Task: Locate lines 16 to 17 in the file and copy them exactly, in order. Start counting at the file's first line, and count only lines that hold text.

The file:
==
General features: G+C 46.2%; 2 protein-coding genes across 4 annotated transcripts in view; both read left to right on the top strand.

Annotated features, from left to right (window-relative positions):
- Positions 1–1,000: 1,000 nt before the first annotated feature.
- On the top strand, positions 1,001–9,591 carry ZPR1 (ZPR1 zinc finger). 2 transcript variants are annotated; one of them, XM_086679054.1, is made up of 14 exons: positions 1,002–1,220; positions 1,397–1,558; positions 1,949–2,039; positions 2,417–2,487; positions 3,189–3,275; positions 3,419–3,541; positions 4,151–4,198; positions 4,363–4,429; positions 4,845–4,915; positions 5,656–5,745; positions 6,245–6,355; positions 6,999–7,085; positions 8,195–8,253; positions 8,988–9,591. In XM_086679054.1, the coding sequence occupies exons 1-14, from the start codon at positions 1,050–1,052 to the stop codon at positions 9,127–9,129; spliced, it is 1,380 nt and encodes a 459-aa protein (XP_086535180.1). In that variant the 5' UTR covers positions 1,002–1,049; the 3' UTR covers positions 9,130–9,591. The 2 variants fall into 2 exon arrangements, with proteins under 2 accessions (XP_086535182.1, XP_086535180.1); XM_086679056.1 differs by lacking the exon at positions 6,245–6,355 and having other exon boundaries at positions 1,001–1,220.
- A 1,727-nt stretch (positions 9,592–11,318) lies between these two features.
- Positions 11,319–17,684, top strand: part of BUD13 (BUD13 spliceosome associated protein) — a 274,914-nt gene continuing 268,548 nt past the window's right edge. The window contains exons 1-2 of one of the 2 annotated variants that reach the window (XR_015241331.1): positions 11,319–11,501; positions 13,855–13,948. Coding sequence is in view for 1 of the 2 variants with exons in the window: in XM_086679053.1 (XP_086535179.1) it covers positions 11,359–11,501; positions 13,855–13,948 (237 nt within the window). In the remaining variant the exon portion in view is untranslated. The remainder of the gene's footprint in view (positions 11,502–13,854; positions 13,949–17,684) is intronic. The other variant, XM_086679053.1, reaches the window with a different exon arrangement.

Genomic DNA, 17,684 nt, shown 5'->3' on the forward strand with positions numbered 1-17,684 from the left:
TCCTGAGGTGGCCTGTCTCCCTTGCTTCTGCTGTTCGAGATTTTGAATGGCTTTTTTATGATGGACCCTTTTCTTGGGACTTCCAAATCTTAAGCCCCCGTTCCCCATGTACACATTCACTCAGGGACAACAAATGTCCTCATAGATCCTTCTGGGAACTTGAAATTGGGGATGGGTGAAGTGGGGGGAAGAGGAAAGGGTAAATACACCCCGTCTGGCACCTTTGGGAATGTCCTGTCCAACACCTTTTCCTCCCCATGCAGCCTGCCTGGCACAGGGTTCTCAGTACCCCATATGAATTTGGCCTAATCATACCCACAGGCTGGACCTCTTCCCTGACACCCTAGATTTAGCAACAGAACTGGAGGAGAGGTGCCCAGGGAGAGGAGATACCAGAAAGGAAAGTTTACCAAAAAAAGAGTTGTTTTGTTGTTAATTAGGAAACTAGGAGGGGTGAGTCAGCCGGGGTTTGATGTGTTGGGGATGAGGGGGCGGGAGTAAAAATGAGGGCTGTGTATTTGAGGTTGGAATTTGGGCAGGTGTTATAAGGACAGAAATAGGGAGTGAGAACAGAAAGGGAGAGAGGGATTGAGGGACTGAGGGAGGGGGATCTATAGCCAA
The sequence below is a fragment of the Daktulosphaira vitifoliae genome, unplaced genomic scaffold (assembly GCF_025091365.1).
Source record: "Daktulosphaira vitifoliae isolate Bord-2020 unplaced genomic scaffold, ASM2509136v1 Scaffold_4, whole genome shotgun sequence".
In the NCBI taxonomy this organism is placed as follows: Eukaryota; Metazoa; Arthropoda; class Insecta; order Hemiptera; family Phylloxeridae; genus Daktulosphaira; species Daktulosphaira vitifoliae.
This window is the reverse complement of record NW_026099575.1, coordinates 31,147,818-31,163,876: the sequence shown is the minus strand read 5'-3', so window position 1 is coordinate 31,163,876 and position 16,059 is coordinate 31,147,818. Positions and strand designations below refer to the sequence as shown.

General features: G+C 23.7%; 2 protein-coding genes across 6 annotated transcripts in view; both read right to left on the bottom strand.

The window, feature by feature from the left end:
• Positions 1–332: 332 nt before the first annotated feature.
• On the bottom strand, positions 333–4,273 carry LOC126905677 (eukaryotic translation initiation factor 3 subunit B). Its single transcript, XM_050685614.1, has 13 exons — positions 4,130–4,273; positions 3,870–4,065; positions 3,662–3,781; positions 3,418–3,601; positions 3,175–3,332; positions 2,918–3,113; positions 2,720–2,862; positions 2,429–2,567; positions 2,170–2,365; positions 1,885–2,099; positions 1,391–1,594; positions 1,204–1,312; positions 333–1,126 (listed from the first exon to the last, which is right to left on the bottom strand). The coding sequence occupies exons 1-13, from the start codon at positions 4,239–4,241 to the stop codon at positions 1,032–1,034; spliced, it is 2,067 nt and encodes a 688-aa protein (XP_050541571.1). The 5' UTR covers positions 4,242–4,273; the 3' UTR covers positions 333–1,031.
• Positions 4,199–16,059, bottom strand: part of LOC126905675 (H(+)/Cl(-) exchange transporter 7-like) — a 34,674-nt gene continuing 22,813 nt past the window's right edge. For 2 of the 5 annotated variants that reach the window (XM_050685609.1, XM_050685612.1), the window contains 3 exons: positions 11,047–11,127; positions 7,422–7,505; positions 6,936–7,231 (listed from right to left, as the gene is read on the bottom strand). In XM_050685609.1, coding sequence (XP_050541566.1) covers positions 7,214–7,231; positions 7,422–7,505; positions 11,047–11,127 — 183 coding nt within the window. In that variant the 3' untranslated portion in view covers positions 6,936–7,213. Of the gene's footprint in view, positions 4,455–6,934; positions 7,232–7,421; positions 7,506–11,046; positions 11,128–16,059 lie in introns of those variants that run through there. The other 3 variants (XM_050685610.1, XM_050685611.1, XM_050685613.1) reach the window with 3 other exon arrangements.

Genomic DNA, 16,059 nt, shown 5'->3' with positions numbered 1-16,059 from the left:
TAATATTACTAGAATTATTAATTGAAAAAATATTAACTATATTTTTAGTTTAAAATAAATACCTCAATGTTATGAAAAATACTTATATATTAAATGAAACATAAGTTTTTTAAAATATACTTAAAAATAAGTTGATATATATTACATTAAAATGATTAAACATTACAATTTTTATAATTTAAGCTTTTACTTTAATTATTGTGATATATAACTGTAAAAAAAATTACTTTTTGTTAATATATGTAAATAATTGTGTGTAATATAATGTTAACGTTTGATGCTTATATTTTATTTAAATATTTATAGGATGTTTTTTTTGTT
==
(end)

• On the bottom strand, positions 333–4,273 carry LOC126905677 (eukaryotic translation initiation factor 3 subunit B). Its single transcript, XM_050685614.1, has 13 exons — positions 4,130–4,273; positions 3,870–4,065; positions 3,662–3,781; positions 3,418–3,601; positions 3,175–3,332; positions 2,918–3,113; positions 2,720–2,862; positions 2,429–2,567; positions 2,170–2,365; positions 1,885–2,099; positions 1,391–1,594; positions 1,204–1,312; positions 333–1,126 (listed from the first exon to the last, which is right to left on the bottom strand). The coding sequence occupies exons 1-13, from the start codon at positions 4,239–4,241 to the stop codon at positions 1,032–1,034; spliced, it is 2,067 nt and encodes a 688-aa protein (XP_050541571.1). The 5' UTR covers positions 4,242–4,273; the 3' UTR covers positions 333–1,031.
• Positions 4,199–16,059, bottom strand: part of LOC126905675 (H(+)/Cl(-) exchange transporter 7-like) — a 34,674-nt gene continuing 22,813 nt past the window's right edge. For 2 of the 5 annotated variants that reach the window (XM_050685609.1, XM_050685612.1), the window contains 3 exons: positions 11,047–11,127; positions 7,422–7,505; positions 6,936–7,231 (listed from right to left, as the gene is read on the bottom strand). In XM_050685609.1, coding sequence (XP_050541566.1) covers positions 7,214–7,231; positions 7,422–7,505; positions 11,047–11,127 — 183 coding nt within the window. In that variant the 3' untranslated portion in view covers positions 6,936–7,213. Of the gene's footprint in view, positions 4,455–6,934; positions 7,232–7,421; positions 7,506–11,046; positions 11,128–16,059 lie in introns of those variants that run through there. The other 3 variants (XM_050685610.1, XM_050685611.1, XM_050685613.1) reach the window with 3 other exon arrangements.